• "A Defence of Women for their Inconstancy & their Paintings made by Jack Donne & printed now with five decorations by Norman Lindsay" (Fanfrolico Press, London, 1925, #161/370) 7.5" X 5.5", unpaginated [12], brown cloth boards with gilt titles on spine, very good condition for age, slight bumping to corners. Woman’s Constancy” is one of John Donne’s many metaphysical poems of the 16th century. He writes this poem to a woman who he is or was in a relationship with. Despite the title, he talks about how inconsistent the woman’s love is and presents it in a series of questions. The poem describes a situation where a man has been loved by a woman for an entire day. However, he wonders if she will declare her love for another man the day after. He thinks that the woman’s logic is that the oath of love ends when one partner dies, and that since sleep resembles death, it is okay for the oath of love to be broken. For the woman to be true to herself, she must admit her false statements of love. The author thinks that he is more intelligent than her and states that he will not argue with her about her reasons for leaving him. However, Donne states that the following day he may feel the same way that she does. John Donne (1572 - 1631) was an English poet, scholar, soldier and secretary born into a recusant family, who later became a cleric in the Church of England. Under royal patronage, he was made Dean of St Paul's Cathedral in London (1621–1631). He is considered the preeminent representative of the metaphysical poets. His poetical works are noted for their metaphorical and sensual style and include sonnets, love poems, religious poems, Latin translations, epigrams, elegies, songs and satires. He is also known for his sermons. Donne's style is characterized by abrupt openings and various paradoxes, ironies and dislocations. These features, along with his frequent dramatic or everyday speech rhythms, his tense syntax and his tough eloquence, were both a reaction against the smoothness of conventional Elizabethan poetry and an adaptation into English of European baroque and mannerist techniques. His early career was marked by poetry that bore immense knowledge of English society. Another important theme in Donne's poetry is the idea of true religion, something that he spent much time considering and about which he often theorized. He wrote secular poems as well as erotic and love poems. He is particularly famous for his mastery of metaphysical conceits. Despite his great education and poetic talents, Donne lived in poverty for several years, relying heavily on wealthy friends. He spent much of the money he inherited during and after his education on womanising, literature, pastimes and travel. In 1601, Donne secretly married Anne More, with whom he had twelve children. In 1615 he was ordained Anglican deacon and then priest, although he did not want to take holy orders and only did so because the king ordered it. He also served as a member of Parliament in 1601 and in 1614. Fanfrolico Press, Australia’s first ‘private press’ in the arts-and-craft tradition, was founded by Jack Lindsay, P. R. Stephensen and John Kirtley, originally in North Sydney in 1923. The press specialized in printings artful, limited editions of classics and forgotten works that were suited to the extravagant style of artist like his father, artist, sculptor and author Norman Lindsay who illustrated many of their books. Fanfrolico was scornful of modernism and with its florid style determinedly backward-looking. They did surprisingly well, despite the lack of business expertise of their young, ambitious "bohemian" owners, eking out a living despite the risky move to London in 1926 and upheavals in ownership that saw the departure in 1927 of Kirtley, and then Stephenson in 1929.  Sometime in 1930 they published their last book. Norman Alfred William Lindsay (1879-1969) was an Australian artist, etcher, sculptor, writer, editorial cartoonist, scale modeller, and an accomplished amateur boxer. Lindsay is widely regarded as one of Australia's greatest artists, producing a vast body of work in different media, including pen drawing, etching, watercolour, oil and sculptures in concrete and bronze. His frank and sumptuous nudes were highly controversial. In 1940, his wife took sixteen crates of paintings, drawings and etchings to the U.S. to protect them from the war. Unfortunately, they were discovered when the train they were on caught fire. The pieces were impounded and subsequently burned as pornography by American officials.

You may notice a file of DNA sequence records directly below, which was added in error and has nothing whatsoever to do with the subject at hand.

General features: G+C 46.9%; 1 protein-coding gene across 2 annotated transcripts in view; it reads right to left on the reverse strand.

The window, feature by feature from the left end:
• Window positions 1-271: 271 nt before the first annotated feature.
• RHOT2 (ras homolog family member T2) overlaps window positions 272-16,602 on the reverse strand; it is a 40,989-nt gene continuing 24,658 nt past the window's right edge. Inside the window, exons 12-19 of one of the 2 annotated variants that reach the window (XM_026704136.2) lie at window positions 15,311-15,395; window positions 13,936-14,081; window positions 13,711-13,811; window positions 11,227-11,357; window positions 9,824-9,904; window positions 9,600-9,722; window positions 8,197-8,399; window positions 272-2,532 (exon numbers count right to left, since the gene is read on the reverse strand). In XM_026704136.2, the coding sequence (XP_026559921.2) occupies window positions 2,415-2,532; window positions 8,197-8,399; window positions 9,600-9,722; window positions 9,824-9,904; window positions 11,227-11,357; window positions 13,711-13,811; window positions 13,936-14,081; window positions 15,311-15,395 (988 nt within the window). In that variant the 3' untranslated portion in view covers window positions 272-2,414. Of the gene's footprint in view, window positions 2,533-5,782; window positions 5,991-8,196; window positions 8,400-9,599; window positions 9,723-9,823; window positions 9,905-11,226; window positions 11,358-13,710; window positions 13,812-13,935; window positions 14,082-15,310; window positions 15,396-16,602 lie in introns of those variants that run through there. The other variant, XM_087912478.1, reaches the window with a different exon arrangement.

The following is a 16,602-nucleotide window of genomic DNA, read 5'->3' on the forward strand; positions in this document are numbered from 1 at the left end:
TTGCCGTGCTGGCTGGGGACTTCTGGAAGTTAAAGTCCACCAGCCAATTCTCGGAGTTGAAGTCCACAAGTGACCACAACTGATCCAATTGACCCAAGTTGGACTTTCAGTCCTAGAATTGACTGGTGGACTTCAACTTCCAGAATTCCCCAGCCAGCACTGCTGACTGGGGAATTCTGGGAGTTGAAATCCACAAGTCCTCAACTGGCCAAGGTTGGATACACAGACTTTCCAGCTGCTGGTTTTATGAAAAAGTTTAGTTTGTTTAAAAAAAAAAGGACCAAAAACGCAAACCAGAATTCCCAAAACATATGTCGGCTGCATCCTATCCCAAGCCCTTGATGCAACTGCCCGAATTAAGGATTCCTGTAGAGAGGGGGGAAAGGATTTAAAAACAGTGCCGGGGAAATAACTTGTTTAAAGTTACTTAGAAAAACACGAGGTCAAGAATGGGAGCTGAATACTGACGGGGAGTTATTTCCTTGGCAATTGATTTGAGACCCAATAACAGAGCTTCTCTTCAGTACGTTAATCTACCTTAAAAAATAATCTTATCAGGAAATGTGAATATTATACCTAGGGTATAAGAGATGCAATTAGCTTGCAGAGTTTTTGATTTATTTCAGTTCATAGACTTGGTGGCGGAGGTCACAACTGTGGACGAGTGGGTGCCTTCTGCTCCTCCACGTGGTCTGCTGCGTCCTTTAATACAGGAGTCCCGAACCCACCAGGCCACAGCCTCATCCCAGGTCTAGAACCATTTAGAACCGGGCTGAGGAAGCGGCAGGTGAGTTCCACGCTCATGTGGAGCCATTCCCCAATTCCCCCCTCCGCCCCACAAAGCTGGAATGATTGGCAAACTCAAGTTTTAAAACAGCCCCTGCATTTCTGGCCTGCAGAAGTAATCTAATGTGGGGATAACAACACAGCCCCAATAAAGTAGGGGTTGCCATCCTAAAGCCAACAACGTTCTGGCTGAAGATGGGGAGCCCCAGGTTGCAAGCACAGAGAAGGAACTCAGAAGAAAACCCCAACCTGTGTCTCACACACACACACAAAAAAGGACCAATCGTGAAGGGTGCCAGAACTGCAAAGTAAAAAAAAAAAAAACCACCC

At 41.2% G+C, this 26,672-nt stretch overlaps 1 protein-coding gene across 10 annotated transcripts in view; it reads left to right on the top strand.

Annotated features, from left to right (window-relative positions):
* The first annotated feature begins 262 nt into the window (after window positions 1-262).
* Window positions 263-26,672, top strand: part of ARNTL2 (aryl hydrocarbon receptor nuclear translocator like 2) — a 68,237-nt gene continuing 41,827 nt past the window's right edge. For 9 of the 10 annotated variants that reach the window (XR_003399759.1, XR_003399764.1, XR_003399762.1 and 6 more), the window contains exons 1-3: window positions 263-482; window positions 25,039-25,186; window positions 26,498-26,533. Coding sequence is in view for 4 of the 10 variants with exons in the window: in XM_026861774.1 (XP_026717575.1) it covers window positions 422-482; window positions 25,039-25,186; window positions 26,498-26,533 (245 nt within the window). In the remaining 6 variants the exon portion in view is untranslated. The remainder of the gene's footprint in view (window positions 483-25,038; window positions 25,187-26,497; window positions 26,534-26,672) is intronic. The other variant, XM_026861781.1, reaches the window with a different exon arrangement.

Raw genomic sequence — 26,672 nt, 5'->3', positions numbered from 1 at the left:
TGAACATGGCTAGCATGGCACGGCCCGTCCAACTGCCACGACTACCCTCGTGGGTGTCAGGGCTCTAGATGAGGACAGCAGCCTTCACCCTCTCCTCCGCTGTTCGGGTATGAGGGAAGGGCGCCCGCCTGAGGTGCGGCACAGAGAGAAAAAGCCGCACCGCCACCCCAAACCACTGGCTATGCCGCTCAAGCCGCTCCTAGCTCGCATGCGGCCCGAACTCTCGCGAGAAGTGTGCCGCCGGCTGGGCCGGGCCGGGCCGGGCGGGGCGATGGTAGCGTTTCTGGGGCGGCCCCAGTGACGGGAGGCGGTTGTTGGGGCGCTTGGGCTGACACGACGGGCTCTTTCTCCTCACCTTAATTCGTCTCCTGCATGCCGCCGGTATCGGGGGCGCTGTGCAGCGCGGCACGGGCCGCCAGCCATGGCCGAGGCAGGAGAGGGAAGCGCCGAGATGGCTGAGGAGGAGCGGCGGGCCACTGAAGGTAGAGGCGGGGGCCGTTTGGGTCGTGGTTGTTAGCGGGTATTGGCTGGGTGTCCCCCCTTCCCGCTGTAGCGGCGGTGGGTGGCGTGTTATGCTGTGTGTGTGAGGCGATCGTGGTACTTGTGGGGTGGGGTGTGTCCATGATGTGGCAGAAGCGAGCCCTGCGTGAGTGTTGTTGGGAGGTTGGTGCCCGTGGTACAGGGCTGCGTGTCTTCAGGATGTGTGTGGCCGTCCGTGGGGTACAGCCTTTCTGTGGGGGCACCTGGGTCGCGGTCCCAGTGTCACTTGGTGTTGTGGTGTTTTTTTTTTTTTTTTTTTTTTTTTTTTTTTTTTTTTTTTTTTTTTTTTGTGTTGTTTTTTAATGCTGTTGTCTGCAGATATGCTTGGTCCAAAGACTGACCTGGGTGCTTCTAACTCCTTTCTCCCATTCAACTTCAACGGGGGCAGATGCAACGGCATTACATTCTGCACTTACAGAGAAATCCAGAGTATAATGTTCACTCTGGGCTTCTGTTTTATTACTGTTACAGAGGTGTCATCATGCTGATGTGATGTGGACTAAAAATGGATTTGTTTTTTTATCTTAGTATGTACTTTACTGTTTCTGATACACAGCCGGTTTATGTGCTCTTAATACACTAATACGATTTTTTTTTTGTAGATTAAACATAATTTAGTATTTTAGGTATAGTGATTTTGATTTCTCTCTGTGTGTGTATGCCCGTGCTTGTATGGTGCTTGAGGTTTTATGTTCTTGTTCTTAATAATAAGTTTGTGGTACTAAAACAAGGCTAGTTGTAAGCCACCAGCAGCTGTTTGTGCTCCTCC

• A Spahi’s Love-Story, Pierre Loti [pseud. Julien Viaud], illus. Robert Dean, illus. Gaston Trilleau (Charles Carrington, Paris, 1907, #17/1000) 9″ x 5.75″, xii+330pp, hardbound, yellow cloth and batik design paper over boards, tipped-in color frontispiece, hand-made paper, deckled edges, good+ condition Julien Viaud (1850-1923) was a French novelist and naval officer. This his third novel (originally titled “Le Roman d’un Spahi”), was originally published in 1881. It recounts the tragic story in the dark middle ages of a Turkish soldier, who fell in love with a woman from a far away culture with a very different background. Color frontispiece by Robert Dean tipped in and six etchings by Gaston Trilleau throughout the book.